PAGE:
By Ana D.
Does popularity equal quality? Good question. Though many of you may not have noticed this, oftentimes we buy things that seem popular, or things that other people have. Why do we do this? Perhaps it is because we believe that just because many other people have this item, it must be good. Unfortunately that is not always the case and a combination of clever marketing tactics with peer pressure may drive us to buy something that we later regret. An example: Nike shoes are very good quality right? Wrong. Recently I bought a pair of bright blue Nike runners and wore them about five times before I went to go play soccer. About ten minutes into the game I kicked the ball towards the net and a huge slit appeared in the mesh on my right shoe. I bought those shoes from the kid’s section (because I have tiny feet), they shouldn’t break just because I played soccer with them. I am positive that other children use their shoes on a daily basis, so having a pair that breaks on the sixth outing is less than ideal. Now, I know that perhaps the shoes I got could’ve been a bad egg but the point remains: I bought those shoes because I had seen many people wearing similar ones and I believed Nike to be a good brand. Had the brand been less popular I would have bought a different pair and perhaps I would still have running shoes.
Although there are overhyped (and often overpriced) products that just fall short of expectations (ahem, Starbucks), there are some things that are popular and of good quality. An example of something that has both of these traits is Apple (I know, I know, hear me out.). Apple products may be extremely expensive and popular but they last. Many have their parents’ old iphones, phones that have been used for three years or more and handed down to the child once the contract expires and a new phone comes out. Aside from being a bit slow and the screen a little more prone to shattering when dropped, these old Apple phones still work well. Many students in grade nine at Westmount Charter School still have the school issued laptops. These MacBooks are nearing their fifth year of life and despite the maltreatment (Let’s be honest, we’ve all dropped our laptops at least once.) most of the them still work quite well and despite being slow, are far from needing replacement. Apple may be overpriced and overhyped but you can’t deny that they do their job for years on end.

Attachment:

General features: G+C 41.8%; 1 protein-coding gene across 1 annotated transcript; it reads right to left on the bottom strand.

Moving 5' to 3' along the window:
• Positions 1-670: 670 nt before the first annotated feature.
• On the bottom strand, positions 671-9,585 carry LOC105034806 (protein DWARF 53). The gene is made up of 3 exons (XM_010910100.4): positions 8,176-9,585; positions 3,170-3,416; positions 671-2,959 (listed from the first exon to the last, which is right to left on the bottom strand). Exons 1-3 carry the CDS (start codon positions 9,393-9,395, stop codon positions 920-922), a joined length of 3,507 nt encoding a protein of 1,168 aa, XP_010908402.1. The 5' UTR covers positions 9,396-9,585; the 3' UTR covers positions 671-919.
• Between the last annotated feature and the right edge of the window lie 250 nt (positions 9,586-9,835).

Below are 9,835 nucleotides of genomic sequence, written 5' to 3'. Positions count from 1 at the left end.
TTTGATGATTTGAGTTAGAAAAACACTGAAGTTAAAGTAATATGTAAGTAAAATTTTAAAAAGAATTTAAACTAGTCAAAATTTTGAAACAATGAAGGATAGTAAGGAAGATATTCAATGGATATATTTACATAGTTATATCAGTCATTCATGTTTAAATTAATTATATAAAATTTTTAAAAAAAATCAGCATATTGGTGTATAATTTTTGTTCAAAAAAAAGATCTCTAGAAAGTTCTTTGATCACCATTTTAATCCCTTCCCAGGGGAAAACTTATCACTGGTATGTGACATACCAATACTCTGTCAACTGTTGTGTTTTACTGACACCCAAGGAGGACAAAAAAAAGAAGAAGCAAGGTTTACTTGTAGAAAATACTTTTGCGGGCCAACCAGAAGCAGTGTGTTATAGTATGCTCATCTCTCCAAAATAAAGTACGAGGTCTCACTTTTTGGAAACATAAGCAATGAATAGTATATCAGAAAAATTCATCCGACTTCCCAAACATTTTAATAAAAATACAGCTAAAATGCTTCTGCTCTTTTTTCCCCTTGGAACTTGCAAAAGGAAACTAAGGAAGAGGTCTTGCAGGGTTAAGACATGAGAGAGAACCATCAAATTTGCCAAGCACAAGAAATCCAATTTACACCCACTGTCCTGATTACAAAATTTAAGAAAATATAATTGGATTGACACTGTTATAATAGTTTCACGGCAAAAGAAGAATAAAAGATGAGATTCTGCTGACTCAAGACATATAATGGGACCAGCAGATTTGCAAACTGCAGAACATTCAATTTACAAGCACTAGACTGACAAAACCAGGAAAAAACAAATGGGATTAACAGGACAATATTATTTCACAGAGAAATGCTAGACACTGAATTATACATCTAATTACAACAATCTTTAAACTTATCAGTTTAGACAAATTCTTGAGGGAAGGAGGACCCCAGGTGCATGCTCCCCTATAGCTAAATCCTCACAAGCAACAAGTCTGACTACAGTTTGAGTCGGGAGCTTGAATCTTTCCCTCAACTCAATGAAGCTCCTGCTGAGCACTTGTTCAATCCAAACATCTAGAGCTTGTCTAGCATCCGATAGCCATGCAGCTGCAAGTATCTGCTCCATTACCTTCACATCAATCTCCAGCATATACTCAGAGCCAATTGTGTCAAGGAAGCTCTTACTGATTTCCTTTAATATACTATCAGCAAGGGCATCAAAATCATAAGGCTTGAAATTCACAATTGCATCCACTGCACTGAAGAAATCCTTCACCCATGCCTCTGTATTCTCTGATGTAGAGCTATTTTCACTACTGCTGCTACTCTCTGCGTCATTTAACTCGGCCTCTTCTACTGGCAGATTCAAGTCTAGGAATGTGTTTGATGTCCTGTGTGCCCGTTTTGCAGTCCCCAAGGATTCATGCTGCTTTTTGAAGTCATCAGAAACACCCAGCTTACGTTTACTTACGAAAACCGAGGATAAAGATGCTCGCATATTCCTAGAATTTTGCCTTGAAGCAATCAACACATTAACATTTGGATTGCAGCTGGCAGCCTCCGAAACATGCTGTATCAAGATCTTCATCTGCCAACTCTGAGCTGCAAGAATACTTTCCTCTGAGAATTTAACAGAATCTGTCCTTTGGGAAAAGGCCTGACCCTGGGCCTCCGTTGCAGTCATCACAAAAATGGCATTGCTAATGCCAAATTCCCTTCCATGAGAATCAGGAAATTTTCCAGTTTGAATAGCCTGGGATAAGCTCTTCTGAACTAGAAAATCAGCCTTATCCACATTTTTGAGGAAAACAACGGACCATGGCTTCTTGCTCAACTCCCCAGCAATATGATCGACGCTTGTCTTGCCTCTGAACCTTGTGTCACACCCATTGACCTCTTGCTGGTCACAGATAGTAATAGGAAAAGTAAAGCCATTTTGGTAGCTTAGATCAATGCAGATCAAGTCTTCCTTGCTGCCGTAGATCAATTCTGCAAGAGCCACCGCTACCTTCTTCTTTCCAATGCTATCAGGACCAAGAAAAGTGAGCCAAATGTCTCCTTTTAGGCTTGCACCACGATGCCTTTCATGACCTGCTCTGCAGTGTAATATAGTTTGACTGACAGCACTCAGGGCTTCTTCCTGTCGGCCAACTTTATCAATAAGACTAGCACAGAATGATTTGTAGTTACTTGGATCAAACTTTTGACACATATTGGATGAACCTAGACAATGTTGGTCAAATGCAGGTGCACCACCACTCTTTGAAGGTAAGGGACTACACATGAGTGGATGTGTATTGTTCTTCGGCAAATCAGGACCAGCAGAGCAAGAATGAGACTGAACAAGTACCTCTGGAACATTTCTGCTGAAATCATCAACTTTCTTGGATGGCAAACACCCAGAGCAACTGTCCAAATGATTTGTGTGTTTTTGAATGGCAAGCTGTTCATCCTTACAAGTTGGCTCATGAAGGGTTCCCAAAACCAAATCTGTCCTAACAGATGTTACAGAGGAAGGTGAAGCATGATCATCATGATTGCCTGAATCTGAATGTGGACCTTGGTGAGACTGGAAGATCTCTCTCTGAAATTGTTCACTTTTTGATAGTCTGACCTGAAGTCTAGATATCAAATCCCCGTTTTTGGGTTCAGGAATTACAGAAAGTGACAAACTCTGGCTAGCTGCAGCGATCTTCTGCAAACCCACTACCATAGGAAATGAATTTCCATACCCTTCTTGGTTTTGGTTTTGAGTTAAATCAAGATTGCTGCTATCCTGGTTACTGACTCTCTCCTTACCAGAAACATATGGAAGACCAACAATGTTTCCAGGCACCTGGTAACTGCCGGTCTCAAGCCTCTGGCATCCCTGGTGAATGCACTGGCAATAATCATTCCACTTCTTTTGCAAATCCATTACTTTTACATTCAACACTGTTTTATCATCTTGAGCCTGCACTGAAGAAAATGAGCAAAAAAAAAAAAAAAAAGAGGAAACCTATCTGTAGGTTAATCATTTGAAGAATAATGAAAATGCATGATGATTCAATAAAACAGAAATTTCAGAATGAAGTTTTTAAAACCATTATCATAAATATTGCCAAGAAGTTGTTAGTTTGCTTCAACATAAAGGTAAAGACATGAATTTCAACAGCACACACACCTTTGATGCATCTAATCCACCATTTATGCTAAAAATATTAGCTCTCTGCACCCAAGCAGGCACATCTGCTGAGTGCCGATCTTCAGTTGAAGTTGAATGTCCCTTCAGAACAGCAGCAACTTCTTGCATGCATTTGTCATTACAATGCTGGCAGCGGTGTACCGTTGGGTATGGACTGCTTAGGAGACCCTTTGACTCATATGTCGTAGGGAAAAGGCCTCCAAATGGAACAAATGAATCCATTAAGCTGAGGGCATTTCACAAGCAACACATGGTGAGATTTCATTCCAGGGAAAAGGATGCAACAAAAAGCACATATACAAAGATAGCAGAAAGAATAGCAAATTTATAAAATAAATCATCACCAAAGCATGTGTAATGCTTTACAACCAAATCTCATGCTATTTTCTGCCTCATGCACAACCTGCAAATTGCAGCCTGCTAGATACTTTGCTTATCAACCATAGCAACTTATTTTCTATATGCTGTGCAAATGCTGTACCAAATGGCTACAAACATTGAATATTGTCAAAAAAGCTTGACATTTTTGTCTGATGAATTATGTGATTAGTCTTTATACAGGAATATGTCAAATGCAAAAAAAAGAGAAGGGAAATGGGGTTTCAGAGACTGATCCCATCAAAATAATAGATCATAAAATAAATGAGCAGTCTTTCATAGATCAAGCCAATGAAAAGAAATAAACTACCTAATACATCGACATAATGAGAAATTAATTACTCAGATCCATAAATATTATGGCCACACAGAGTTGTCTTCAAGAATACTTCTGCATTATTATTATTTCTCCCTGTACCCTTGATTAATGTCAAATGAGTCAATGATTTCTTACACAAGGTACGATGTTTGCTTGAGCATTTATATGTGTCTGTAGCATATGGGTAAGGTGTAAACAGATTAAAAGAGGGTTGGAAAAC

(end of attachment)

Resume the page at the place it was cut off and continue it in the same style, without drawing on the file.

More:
Moving on to the social aspect of popularity equals quality: How many times have you scrolled through your Facebook or Instagram feed and noticed a really bad picture or post of a popular person. Perhaps, they were wearing an ugly shirt, or their smile looked fake. Perhaps the point they made in the post was shallow and weak. Yet when you look to see how many likes they got for their lame attempt for attention your jaw drops. How did this piece of garbage get 121 likes?! The answer is simple: because they are popular. Had the same post been made by a so-called “nerd” there would be people commenting to complain that there is no “dislike” button. So just because these people have higher social status, they get more respect no matter how much the actual content is lacking in quality. The same double standards go for celebrities as well. When Jennifer Lawrence tripped on her way to receiving her award she was considered “adorable” and “down-to-earth”. If I tripped on my way to getting an award (not that I have ever won one), I would be considered “clumsy” and “a disgrace”. Same goes for any less liked celebrity. Sometimes of course, a popular person may post something truly worth “liking” but the unfortunate fact is that if a less popular person had posted the exact same thing they would get a lot less social approval. So does popularity have a correlation with quality? My spidey senses say that most of the time the answer is no, popularity only increases perceived quality.